“America doesn’t know their names of their stories, the story of the boys of Charlie, young draftees who had done everything that their nation had asked of them and received so little in return – lost faces and silent voices of a distant war” -The Boys of ‘67
Based on Andrew Wiest’s best-selling book, “The Boys’ of ’67, Charlie Company’s War in Vietnam”, comes a stunning and heart wrenching documentary, “Brothers in War”; highlighting an extraordinary Army cohort unit -- epitomizing heroism, bravery and courage -- during the politically and domestically unpopular conflict of this generation.
The documentary premieres on Wednesday, 26 March 2014, at 8:00 PM on the National Geographic Channel.
This gripping documentary, narrated by Charlie Sheen, is a first-hand account of the “day in the life” experiences of what it was like for a Soldier fighting in the austere and unforgiving conditions of the Mekong River Delta.
This expertly directed production, digitally re-mastered from archival footage, including actual Soldiers' home movies and personal audio tapes; tells the vexing combat experiences of the men of Charlie Company, one of the last American combat infantry companies to be drafted, trained and sent to fight together in Vietnam.
Scott L. Reda, the Managing Director & Executive Producer of Lou Reda Productions said, “We were honored to produce “Brothers in War” for the National Geographic Channel. The story of Charlie Company is really one of brotherhood -- which I believe all Vietnam veterans (and all Americans) can relate to.” When asked for his hopes of the documentary, Scott stated, “Hopefully this film will help shed light on what our veterans' experiences were like in Vietnam, and help pay them the honor they deserve.”
The world premiere screening of the documentary was held before a standing room only crowd on 21 March 2014 at the National Geographic Society. Sponsored by the National Geographic Channel, the Vietnam War Commemoration, and the Grateful Nation Foundation; the documentary’s premiere left not a dry eye in the audience – which included members of Charlie Company, their families, other veterans of foreign wars and local dignitaries. The producers and directors wish to thank the sponsors for their tremendous support and dedication and to the local district community for the great turn-out.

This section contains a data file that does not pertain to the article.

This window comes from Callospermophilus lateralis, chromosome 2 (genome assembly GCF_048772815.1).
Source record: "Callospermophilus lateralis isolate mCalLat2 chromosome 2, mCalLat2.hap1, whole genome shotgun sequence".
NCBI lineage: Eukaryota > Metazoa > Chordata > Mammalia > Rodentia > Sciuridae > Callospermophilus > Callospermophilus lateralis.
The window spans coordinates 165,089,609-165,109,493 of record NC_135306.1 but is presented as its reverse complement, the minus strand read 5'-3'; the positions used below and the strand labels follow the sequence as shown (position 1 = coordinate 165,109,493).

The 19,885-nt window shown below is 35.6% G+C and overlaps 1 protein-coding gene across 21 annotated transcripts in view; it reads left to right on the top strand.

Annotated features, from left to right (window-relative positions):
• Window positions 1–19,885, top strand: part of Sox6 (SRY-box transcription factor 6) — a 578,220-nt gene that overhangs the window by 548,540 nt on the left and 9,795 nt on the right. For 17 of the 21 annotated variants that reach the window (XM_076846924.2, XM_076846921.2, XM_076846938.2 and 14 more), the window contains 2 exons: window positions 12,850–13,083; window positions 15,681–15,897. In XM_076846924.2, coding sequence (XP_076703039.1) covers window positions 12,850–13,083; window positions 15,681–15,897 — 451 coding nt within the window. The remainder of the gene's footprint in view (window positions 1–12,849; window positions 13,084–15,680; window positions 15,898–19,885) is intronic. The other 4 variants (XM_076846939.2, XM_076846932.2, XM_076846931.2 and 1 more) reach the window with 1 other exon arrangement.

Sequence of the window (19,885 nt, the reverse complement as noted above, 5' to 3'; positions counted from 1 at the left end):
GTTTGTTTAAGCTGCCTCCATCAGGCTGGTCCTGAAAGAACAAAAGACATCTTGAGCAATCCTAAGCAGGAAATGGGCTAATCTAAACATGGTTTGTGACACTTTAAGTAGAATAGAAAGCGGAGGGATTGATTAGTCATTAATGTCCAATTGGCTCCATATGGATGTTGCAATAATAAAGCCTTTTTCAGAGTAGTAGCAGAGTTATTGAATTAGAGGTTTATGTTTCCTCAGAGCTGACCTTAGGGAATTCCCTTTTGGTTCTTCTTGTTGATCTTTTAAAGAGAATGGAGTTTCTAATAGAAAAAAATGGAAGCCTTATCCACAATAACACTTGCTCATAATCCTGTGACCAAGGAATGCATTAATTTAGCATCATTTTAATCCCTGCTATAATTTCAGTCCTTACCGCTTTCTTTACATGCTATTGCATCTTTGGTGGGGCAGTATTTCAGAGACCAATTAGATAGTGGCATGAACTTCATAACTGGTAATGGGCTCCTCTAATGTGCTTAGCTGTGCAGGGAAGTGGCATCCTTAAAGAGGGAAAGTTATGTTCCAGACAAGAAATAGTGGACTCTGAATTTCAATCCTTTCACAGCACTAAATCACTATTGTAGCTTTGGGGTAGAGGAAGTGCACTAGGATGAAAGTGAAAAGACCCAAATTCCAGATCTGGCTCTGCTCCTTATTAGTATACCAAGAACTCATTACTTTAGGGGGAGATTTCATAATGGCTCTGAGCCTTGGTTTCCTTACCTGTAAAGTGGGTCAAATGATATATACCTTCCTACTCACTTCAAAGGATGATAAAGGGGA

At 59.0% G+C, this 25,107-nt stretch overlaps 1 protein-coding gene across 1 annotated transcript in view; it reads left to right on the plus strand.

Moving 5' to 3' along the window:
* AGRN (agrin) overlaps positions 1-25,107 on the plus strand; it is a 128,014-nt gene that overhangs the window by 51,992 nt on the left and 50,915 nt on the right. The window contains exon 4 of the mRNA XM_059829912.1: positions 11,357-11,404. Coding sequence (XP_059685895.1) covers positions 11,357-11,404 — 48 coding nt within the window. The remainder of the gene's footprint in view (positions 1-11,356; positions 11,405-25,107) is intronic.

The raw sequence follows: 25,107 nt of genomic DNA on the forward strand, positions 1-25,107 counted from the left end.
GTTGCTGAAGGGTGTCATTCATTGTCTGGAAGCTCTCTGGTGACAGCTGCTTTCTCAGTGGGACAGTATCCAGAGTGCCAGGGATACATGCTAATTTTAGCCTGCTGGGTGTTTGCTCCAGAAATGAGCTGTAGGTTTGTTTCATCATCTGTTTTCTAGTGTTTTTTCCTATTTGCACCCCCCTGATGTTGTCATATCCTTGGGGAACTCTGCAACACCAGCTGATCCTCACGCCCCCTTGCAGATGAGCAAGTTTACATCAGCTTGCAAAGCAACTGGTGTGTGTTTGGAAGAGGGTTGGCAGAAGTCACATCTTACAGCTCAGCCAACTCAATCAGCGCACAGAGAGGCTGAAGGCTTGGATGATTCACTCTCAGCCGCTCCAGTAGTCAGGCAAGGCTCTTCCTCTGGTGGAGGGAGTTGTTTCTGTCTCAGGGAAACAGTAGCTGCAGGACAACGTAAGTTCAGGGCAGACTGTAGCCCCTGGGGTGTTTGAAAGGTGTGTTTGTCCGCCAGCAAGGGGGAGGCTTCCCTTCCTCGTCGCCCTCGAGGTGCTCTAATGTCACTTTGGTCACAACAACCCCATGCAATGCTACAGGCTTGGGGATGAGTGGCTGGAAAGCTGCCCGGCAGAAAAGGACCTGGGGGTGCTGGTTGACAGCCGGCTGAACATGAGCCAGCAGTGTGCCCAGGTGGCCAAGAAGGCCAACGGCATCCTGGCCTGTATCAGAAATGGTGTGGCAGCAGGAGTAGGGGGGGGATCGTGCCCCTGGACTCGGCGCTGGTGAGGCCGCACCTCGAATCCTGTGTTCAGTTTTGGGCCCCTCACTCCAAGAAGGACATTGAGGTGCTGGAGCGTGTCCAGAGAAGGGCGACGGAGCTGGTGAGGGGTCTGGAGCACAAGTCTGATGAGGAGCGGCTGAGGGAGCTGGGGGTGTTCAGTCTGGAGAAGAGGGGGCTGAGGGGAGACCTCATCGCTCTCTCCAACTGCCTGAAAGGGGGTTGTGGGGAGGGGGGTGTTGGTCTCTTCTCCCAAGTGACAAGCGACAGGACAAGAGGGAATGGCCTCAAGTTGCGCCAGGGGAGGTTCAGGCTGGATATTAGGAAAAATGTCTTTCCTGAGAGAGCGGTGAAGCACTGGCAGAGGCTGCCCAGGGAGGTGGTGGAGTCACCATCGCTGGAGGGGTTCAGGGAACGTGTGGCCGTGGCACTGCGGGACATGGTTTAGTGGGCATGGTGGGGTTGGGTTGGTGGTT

The premiere capsulated a week-long Washington, DC reunion for the remaining members of Charlie Company veterans -- an ever-decreasing band of brothers. The veterans attended both the premiere and the interment of one of their own, Lt. Jack Benedick, at Arlington National Cemetery. Reda commented that they had the distinct honor and privilege of including an interview with Lt. Benedick in the documentary a month before he passed away.
“Lou Reda Productions has been dedicated to telling our veterans' stories for decades, and we hope to continue to do this in the future”, stated Scott Reda.
In 1967, the boys of Charlie Company went to war in the Mekong River Delta, the homeland of the Viet Cong, and entered a foreign land of murderous heat, unforgiving jungle and a new age of guerrilla warfare. This "band of brothers" journeyed from boot camp to combat and, for the lucky ones, back home - experiencing their horror, pain, misery, happiness and, above all, their camaraderie. Now, nearly 50 years later, they reunited once again to share their stories of courage with the world.
Plucked from their homes, the young men of Charlie Company left their innocent lives to become part of the first American unit to be permanently stationed in the Mekong River Delta. Their mission: to patrol the Delta's massive maze of waterways, dense jungles and rice paddies in order to seek out and destroy the 82,000 enemy soldiers who pervaded the region.
During their one-year deployment, these brave Soldiers were confronted with both sides of death. They grieved for fallen comrades and the guilt of closing with and destroying the enemy. Their stories capture the raw, heartfelt and tragic truths of combat. They personally detail their life changing experiences and horrors both in the fervency of battle and in its bloody results.
“Brothers in War” sheds new light on the many aspects of war that Vietnam Soldiers faced. Aside from the casualties of battle and heroic acts of bravery, the veteran’s featured in the film also recall some of the lighter moments that helped forge lifelong friendships. To this day, they still remember who got the best care packages, funny nicknames, and how they unsuspectedly used marijuana leaves for camouflage.
The conflict in Vietnam, for the men of Charlie Company, was unlike anything they could have imagined. By the end of their yearlong combat tour, Charlie Company suffered 26 killed and 105 wounded - a total casualty rate of just over 80 percent. They were among the first U.S. servicemen to return home not to open arms, but to jeering, cursing, and unappreciative protestors.
Lou Reda Productions is dedicated to preserving archival film footage, particularly home movies filmed by veterans and their families. They have made an effort, over the past five years, to seek out Vietnam era films to transfer, restore and historically preserve them. for the future. As a result of their work, they now possess one of the largest private Vietnam era film collections in the U.S. To us, preserving this footage is part of the overall mission of preserving our veteran’s stories. They are actively seeking any footage, if you would like to contribute to capturing history for the next greatest generation, please them at firstname.lastname@example.org.
Tune in to the National Geographic Channel on 26 March 2014, at 8:00 PM to experience this awe inspiring documentary of true heroes, keepers of peace and what really makes America – “The Land of the Free, Because of the Brave.”